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The wrong TZ is probably set via .profile, .bash_profile or bashrc, thus overriding the machine-wide TZ setting in /etc/timezone


On unix, the timezone for an individual process can be set by setting the environment variable TZ. Each process can have a different value for TZ and thus show a different timezone. If TZ isn't set, there's a system-wide default. In your second example, you ran ssh with specifying a command to run on the remote server. So ssh set up an ordinary interactive ...


The symbol #, as explained in another answer, represents the command line prompt. In this case # represents the root's command line prompt and $ represents the command line prompt for another user. So check you are executing those commands as root.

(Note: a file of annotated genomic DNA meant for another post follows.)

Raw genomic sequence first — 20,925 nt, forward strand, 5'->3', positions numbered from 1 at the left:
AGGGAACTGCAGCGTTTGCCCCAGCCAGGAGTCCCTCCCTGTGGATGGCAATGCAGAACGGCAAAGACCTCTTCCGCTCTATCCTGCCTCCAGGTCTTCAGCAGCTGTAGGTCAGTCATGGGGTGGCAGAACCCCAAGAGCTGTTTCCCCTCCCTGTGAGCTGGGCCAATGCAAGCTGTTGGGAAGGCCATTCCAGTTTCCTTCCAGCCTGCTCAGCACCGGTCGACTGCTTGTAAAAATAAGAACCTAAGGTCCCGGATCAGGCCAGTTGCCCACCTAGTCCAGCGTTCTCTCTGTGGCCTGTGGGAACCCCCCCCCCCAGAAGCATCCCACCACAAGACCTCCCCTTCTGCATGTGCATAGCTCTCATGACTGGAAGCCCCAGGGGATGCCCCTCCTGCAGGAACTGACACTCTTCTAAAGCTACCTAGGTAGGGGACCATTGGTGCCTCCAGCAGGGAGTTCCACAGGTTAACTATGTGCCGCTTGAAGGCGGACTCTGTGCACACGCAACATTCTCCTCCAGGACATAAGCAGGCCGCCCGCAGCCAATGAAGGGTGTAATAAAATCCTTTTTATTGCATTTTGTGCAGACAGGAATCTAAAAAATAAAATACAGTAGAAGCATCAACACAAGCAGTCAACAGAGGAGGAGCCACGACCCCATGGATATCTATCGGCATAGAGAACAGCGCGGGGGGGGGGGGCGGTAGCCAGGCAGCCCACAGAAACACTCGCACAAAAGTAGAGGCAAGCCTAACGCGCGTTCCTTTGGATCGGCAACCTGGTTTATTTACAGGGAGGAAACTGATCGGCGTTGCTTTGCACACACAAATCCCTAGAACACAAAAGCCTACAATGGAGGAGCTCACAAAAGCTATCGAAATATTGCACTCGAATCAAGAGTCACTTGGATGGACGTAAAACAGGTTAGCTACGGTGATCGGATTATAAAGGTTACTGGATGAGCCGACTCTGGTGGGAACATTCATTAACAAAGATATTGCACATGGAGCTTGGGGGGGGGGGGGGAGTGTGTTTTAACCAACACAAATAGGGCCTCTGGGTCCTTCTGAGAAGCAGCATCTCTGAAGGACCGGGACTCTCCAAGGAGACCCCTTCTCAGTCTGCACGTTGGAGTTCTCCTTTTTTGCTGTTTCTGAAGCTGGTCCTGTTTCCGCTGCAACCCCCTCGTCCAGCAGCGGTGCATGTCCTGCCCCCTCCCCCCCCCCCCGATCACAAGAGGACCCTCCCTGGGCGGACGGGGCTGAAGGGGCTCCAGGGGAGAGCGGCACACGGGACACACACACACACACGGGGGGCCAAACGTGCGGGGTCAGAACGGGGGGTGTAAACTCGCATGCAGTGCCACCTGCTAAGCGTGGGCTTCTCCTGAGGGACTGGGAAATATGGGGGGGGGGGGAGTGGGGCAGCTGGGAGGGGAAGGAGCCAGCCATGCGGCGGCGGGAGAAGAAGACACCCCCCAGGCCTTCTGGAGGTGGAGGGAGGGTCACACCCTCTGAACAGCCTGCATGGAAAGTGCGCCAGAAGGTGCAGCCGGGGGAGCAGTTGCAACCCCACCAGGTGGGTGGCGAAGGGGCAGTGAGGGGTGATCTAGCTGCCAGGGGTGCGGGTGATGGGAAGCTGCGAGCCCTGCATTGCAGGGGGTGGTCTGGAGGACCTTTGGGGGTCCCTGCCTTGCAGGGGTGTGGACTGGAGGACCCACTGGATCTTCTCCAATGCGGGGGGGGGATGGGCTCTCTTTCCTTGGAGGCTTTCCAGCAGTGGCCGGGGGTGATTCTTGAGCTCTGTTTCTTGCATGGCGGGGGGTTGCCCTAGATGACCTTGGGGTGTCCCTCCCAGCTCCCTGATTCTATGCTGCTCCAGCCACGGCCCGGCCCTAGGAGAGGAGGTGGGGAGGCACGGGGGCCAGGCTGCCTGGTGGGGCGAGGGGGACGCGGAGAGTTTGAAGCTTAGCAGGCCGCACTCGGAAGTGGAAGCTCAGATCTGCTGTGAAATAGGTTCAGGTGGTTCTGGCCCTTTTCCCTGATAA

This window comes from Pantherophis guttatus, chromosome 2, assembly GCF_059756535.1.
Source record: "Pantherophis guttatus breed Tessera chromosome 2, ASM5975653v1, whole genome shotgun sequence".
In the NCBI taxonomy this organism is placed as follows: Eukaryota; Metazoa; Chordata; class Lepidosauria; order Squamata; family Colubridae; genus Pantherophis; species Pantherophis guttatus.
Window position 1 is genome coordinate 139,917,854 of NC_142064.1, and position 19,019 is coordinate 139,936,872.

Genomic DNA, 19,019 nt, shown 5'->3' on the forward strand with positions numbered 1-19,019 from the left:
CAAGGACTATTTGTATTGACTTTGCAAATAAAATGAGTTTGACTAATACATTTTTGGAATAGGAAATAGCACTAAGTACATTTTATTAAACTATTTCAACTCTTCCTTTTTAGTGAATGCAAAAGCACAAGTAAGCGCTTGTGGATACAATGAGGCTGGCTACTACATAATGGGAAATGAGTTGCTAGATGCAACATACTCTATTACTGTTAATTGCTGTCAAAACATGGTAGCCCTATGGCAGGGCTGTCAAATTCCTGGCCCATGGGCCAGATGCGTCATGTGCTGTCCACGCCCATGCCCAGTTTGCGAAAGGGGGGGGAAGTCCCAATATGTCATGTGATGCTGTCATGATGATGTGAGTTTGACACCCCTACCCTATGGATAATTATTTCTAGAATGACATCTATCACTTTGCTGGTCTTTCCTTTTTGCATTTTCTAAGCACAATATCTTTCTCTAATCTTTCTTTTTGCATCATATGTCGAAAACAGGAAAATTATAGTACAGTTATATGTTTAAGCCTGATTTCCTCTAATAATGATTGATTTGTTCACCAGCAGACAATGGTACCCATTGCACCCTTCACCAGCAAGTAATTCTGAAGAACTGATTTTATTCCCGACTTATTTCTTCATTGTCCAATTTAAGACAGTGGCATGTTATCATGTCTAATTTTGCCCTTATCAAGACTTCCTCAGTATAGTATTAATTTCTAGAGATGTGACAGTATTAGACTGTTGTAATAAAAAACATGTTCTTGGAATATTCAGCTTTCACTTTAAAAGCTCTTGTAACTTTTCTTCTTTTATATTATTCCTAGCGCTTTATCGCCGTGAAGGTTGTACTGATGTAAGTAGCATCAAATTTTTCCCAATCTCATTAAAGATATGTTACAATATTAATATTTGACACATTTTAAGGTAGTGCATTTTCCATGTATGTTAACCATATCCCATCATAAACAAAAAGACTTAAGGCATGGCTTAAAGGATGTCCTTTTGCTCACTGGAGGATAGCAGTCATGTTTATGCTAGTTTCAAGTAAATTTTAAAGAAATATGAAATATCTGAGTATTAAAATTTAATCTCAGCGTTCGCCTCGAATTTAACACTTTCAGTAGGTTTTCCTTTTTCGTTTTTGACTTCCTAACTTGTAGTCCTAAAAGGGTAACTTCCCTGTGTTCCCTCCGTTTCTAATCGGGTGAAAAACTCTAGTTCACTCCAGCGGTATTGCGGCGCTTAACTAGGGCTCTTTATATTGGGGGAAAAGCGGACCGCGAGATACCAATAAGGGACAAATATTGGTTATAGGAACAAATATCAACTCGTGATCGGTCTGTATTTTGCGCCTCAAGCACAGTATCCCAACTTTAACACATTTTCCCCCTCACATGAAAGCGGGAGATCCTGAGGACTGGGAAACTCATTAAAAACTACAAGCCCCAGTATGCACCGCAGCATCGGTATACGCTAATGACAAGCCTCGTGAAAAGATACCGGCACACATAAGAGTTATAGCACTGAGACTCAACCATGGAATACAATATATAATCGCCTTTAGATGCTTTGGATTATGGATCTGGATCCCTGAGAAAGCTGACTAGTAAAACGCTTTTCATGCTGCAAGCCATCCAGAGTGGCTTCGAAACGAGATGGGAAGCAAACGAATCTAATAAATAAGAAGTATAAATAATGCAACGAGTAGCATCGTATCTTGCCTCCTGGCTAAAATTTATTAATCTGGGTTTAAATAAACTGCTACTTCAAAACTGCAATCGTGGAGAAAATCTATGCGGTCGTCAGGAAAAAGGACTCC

You need to create a small script file to do your rename/move: call it rnmv, say, and put the following command into it: f="${1#./}"; echo mv "$f" "${f%%/*}.${f##*.}" Don't forget to chmod +x rnmv. Then go to the root directory and call rnmv from a find command: cd {wherever temp2 root is} find . -name "temp2.txt" -exec rnmv "{}" \; When you are happy ...


Try xmllint and the --xpath option: <xml> <hello>world!</hello> </xml> $ xmllint --xpath '//hello/text()' world!

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